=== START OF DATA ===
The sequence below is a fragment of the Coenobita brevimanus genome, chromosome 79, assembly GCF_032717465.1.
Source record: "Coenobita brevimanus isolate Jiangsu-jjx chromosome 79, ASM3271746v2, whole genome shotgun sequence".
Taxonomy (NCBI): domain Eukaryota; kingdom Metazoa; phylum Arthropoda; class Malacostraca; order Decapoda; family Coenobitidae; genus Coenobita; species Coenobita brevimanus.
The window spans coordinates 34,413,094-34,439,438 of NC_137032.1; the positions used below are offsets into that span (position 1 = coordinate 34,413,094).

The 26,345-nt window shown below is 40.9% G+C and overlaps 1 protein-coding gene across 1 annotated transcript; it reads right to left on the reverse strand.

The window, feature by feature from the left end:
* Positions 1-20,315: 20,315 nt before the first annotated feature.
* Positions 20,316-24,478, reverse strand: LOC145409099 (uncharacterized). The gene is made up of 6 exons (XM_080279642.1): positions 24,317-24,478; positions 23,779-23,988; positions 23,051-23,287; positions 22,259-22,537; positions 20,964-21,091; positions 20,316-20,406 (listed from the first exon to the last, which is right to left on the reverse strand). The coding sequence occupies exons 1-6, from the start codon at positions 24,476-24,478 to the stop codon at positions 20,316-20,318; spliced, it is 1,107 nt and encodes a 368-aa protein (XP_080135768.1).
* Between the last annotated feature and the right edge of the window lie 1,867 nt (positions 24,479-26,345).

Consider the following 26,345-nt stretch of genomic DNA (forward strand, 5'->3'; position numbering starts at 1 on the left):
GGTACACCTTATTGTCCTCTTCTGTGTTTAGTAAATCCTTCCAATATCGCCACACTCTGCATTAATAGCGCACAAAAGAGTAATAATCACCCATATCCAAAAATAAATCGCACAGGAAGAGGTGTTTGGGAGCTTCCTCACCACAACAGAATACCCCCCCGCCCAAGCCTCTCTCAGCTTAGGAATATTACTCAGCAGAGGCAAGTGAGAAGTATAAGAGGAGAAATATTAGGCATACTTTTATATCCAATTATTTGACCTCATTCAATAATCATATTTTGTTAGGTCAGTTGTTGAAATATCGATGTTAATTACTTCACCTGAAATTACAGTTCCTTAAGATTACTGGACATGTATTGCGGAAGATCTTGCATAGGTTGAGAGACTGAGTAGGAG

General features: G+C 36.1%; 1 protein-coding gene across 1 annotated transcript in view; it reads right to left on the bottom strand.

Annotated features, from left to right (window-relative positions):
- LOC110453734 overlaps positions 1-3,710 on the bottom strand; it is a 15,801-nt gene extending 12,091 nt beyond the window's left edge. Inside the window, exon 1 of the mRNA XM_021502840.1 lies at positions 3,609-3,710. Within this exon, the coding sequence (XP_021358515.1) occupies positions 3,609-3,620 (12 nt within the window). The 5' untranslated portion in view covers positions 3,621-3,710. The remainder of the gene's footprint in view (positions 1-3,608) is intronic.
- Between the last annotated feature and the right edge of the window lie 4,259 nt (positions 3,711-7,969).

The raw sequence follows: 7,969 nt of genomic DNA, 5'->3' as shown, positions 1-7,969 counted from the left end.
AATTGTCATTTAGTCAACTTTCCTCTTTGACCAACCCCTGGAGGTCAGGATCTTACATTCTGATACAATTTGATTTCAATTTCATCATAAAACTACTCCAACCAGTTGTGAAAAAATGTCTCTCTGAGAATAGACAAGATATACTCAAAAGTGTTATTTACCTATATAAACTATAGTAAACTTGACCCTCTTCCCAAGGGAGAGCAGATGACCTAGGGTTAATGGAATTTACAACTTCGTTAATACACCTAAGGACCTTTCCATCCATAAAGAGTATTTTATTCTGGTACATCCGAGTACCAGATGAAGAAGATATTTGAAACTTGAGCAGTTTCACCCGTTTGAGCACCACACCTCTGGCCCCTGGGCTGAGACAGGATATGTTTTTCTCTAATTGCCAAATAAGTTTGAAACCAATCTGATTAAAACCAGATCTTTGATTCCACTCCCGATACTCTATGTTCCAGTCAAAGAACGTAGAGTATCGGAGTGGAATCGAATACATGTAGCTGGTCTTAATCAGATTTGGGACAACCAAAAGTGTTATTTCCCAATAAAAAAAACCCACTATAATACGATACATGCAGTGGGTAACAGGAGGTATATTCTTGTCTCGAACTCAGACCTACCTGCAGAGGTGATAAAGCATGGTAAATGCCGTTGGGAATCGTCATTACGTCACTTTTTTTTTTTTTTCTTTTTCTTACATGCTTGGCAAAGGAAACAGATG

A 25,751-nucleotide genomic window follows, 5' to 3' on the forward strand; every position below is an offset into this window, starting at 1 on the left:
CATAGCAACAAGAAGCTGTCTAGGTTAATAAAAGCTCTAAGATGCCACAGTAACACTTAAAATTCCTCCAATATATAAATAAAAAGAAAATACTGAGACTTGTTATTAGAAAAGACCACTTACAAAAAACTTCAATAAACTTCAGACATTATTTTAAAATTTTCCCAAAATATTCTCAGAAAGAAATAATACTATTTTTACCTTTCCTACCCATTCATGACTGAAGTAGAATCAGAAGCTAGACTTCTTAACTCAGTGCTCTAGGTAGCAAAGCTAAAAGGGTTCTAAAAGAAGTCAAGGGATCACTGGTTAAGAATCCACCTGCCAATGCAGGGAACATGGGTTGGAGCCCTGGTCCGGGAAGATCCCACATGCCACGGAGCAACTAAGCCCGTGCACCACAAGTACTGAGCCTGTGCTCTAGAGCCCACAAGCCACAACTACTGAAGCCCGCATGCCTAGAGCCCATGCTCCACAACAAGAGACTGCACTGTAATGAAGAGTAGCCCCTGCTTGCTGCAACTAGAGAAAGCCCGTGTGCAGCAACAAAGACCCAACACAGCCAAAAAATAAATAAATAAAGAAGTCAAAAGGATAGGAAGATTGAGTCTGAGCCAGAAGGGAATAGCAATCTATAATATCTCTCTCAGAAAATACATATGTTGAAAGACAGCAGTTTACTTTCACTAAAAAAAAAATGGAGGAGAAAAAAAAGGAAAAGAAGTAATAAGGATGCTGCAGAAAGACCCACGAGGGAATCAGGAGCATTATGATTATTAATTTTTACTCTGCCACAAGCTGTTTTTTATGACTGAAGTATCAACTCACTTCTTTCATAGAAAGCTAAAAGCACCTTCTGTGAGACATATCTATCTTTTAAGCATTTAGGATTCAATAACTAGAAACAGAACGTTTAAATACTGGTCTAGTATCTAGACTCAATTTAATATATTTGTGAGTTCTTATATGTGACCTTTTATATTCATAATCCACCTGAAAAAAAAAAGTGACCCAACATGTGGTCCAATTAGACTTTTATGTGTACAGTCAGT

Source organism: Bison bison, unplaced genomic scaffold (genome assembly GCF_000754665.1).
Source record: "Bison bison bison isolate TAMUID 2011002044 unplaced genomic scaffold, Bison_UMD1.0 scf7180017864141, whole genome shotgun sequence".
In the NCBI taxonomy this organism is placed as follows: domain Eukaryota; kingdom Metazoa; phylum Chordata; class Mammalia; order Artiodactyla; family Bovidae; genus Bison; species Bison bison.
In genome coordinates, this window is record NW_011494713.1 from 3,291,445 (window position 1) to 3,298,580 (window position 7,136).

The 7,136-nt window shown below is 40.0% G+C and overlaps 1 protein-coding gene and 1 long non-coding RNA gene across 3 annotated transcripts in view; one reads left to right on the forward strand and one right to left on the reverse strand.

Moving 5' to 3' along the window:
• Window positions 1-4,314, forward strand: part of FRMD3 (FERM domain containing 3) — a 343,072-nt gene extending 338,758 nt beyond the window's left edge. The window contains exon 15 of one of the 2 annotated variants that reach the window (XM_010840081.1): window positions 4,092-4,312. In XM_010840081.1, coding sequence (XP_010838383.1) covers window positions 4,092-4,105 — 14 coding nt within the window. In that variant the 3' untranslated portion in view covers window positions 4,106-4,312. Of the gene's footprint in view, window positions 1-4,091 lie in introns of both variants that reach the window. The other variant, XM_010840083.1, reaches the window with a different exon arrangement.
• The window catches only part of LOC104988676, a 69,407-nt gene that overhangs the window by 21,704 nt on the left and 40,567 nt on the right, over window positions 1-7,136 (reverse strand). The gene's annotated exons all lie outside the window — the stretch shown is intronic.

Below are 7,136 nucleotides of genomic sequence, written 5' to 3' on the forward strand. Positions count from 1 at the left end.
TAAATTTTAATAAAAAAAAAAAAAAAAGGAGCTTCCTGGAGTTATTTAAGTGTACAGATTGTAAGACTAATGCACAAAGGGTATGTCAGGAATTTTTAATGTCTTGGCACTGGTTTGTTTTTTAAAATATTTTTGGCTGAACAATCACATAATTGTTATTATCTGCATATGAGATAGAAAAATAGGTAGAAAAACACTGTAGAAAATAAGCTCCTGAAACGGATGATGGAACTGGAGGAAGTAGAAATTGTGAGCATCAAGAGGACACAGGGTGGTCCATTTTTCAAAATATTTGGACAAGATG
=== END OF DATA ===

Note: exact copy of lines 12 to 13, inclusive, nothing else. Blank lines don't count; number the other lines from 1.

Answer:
General features: G+C 36.1%; 1 protein-coding gene across 1 annotated transcript in view; it reads right to left on the bottom strand.

Annotated features, from left to right (window-relative positions):